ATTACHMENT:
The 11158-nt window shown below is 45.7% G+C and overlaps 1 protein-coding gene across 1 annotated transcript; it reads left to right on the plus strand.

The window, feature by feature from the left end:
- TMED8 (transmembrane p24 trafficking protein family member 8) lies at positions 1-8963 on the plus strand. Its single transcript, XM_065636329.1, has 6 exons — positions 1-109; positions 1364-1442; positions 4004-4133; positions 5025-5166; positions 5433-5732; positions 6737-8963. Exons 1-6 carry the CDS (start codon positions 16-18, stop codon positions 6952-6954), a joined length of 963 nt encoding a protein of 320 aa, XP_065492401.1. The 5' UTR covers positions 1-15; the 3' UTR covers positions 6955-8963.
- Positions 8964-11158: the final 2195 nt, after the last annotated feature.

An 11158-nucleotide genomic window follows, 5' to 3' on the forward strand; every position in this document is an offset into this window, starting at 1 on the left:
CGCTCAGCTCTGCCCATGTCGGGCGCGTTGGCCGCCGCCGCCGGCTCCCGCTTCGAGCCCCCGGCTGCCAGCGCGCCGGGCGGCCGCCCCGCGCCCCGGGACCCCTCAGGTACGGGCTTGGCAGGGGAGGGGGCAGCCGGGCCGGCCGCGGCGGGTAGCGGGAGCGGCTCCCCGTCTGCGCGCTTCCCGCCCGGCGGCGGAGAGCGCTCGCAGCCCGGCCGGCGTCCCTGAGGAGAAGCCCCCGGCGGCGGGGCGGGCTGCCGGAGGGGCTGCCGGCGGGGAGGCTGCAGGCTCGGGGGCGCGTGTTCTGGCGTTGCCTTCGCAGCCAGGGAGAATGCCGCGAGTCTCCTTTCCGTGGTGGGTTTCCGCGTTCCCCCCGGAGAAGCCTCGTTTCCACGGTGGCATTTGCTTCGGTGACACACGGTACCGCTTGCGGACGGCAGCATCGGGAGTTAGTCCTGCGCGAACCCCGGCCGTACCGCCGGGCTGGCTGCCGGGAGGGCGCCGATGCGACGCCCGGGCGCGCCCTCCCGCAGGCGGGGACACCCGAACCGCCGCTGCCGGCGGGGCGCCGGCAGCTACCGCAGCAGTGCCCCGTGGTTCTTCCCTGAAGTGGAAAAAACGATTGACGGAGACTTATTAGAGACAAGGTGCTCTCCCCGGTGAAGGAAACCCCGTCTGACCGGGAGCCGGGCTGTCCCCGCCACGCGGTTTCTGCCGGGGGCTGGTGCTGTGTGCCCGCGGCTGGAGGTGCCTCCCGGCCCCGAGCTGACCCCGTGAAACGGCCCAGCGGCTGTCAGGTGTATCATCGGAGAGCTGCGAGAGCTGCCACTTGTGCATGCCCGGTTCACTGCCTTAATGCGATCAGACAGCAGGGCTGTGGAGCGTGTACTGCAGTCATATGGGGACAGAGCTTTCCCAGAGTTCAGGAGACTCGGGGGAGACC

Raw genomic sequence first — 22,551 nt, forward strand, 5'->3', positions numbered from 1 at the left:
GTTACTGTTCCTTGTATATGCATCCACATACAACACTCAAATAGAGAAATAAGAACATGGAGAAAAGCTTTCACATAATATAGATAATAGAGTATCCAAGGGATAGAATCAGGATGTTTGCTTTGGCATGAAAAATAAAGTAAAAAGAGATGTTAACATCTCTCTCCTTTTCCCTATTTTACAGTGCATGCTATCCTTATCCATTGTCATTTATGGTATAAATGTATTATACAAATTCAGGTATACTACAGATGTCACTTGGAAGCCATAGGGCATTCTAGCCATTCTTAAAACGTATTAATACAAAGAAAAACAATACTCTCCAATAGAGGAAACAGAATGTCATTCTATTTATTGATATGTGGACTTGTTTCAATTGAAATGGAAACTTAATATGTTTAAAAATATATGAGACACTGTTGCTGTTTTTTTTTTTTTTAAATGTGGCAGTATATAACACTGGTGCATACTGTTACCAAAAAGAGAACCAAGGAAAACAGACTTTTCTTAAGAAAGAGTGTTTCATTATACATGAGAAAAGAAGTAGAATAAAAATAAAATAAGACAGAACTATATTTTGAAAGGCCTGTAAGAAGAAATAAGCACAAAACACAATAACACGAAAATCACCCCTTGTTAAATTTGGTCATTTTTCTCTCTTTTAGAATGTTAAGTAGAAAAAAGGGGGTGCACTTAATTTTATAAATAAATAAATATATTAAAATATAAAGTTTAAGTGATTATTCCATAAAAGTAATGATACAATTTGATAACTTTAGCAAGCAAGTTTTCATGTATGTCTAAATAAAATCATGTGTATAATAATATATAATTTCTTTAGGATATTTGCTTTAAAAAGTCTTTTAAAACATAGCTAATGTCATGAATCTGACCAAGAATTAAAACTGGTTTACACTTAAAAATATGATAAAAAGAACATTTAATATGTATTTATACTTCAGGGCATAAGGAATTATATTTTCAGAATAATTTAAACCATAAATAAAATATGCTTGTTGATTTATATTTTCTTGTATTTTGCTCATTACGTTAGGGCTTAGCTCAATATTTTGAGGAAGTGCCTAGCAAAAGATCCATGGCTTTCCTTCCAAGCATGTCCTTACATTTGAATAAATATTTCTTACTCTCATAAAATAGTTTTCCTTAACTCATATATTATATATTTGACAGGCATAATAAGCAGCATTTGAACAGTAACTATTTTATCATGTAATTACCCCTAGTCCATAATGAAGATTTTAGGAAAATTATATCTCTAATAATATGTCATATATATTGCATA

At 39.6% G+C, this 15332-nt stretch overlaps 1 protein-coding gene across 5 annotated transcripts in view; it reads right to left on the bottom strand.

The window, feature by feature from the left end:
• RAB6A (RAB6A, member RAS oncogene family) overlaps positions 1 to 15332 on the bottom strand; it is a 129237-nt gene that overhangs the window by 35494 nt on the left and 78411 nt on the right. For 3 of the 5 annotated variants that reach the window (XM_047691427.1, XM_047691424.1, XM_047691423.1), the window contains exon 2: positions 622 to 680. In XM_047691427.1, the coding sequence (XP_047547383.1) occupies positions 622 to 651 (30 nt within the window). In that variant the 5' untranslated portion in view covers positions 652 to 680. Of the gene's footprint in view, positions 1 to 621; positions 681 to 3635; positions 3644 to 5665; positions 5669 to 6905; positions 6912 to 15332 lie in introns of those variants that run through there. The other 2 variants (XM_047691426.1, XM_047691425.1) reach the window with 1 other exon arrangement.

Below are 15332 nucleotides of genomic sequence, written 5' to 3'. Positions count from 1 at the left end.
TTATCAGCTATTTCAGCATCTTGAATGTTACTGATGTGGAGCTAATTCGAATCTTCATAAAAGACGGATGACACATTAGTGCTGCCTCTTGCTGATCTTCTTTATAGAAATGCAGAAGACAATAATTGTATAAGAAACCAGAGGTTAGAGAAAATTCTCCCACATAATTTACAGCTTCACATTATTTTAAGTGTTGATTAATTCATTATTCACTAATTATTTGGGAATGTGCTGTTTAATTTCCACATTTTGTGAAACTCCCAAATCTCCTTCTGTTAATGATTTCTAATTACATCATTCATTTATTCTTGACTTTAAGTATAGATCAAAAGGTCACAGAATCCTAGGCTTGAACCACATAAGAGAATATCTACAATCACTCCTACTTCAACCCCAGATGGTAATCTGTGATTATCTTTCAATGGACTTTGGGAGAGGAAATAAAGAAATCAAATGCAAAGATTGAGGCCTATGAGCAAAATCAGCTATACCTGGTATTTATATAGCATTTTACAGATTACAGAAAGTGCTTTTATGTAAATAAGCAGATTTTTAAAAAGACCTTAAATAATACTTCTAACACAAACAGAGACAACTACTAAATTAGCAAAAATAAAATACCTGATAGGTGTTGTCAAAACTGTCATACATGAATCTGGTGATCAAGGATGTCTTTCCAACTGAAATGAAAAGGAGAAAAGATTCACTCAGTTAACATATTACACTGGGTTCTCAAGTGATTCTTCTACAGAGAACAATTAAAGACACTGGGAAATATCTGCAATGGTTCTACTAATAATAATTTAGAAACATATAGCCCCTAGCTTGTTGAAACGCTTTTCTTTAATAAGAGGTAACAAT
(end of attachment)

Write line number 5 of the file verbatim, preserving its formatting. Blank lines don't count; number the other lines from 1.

An 11158-nucleotide genomic window follows, 5' to 3' on the forward strand; every position in this document is an offset into this window, starting at 1 on the left: